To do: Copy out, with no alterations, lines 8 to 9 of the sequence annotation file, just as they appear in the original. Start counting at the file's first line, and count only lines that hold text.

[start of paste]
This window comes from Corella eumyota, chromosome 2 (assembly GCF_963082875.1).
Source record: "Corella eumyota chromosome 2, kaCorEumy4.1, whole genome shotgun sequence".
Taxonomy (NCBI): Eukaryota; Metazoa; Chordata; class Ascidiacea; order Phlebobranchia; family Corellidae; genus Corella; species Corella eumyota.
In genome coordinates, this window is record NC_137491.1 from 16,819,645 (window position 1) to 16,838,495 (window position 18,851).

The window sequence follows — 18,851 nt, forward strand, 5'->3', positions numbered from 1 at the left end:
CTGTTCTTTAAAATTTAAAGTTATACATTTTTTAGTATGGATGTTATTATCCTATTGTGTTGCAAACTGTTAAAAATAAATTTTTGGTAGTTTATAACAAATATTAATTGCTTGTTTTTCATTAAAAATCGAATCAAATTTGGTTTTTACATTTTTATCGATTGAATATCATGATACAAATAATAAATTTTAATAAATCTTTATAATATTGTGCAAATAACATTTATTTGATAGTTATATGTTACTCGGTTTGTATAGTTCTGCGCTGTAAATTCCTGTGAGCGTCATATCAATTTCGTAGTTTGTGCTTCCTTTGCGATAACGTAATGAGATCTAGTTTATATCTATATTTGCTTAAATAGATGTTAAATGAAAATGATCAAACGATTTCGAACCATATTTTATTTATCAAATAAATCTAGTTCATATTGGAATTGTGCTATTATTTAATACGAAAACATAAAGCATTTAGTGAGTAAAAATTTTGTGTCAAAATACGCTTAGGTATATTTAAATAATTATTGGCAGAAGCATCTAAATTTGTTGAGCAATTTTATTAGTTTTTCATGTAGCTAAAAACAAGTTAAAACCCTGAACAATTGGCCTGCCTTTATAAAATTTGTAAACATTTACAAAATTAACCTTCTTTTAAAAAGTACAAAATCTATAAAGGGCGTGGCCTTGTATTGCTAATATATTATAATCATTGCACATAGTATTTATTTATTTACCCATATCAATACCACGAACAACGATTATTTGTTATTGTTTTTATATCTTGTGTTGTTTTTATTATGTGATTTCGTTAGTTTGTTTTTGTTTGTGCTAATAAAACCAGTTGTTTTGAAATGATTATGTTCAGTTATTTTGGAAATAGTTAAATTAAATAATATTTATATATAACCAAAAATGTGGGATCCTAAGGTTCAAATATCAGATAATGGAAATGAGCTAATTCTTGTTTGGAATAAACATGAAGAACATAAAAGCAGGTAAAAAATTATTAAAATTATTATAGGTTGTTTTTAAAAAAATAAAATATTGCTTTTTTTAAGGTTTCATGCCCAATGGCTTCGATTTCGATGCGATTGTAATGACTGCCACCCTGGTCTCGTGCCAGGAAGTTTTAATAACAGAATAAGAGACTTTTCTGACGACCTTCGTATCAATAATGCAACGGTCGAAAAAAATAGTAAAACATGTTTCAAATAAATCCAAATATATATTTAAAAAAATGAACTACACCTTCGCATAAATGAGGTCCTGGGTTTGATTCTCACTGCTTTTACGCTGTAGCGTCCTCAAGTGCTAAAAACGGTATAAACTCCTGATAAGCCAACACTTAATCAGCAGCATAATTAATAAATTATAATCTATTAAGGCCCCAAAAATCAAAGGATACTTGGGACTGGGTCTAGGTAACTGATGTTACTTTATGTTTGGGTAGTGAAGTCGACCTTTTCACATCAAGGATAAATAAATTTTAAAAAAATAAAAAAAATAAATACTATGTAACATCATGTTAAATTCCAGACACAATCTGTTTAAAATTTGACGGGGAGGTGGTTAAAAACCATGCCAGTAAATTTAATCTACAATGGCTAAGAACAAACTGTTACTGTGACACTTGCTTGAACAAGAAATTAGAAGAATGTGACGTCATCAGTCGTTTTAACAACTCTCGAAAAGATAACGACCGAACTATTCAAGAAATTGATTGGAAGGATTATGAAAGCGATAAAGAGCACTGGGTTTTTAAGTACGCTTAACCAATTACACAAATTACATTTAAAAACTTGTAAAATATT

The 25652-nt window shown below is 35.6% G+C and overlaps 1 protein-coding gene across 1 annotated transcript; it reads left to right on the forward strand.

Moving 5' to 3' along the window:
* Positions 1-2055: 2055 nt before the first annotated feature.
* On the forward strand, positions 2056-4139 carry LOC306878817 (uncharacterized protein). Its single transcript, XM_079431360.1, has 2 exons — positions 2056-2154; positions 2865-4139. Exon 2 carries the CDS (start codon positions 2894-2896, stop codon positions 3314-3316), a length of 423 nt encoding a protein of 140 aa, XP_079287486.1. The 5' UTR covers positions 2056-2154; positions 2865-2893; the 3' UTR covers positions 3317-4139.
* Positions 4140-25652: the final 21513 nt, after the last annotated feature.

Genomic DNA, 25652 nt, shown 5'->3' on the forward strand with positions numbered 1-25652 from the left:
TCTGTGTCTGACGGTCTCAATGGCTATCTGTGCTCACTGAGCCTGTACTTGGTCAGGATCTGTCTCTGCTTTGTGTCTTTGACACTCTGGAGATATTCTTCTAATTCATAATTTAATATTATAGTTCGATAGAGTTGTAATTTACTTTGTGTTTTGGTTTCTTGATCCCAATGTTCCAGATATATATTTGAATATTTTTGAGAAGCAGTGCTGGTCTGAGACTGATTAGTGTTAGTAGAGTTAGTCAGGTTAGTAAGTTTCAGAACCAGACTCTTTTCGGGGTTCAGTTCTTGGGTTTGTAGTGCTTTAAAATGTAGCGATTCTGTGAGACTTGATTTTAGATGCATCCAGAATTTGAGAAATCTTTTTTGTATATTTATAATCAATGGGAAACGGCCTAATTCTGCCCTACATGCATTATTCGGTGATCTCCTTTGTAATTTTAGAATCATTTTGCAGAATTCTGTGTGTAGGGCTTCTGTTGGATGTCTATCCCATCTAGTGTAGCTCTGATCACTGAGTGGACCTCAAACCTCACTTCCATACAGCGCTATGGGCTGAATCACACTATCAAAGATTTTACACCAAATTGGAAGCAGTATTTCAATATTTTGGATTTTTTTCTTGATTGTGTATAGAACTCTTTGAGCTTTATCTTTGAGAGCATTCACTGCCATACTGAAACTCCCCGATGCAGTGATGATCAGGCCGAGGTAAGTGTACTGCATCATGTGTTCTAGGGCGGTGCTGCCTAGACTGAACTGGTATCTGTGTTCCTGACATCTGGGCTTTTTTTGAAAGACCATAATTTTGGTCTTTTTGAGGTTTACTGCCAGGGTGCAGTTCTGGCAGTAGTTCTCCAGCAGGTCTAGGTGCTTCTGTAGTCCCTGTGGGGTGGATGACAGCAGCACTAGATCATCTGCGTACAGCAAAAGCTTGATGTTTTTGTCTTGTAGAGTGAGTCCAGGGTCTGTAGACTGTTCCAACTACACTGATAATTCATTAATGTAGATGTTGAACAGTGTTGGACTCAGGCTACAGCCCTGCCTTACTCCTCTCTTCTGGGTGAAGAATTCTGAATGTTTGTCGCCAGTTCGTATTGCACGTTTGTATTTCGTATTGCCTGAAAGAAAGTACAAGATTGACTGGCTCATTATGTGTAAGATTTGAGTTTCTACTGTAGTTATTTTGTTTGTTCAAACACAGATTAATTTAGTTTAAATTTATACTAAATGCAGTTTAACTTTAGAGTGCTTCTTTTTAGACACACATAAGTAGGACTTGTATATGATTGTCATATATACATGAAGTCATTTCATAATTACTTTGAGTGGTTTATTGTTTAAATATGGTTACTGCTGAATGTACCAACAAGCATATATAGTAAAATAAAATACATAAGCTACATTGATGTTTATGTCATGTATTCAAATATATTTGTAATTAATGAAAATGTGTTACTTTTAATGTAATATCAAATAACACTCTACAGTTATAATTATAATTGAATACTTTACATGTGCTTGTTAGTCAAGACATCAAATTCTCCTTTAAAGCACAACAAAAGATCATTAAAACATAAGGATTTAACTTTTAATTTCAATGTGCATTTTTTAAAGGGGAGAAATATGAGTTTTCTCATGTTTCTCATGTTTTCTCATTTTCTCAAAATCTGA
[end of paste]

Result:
Moving 5' to 3' along the window:
* Positions 1-2055: 2055 nt before the first annotated feature.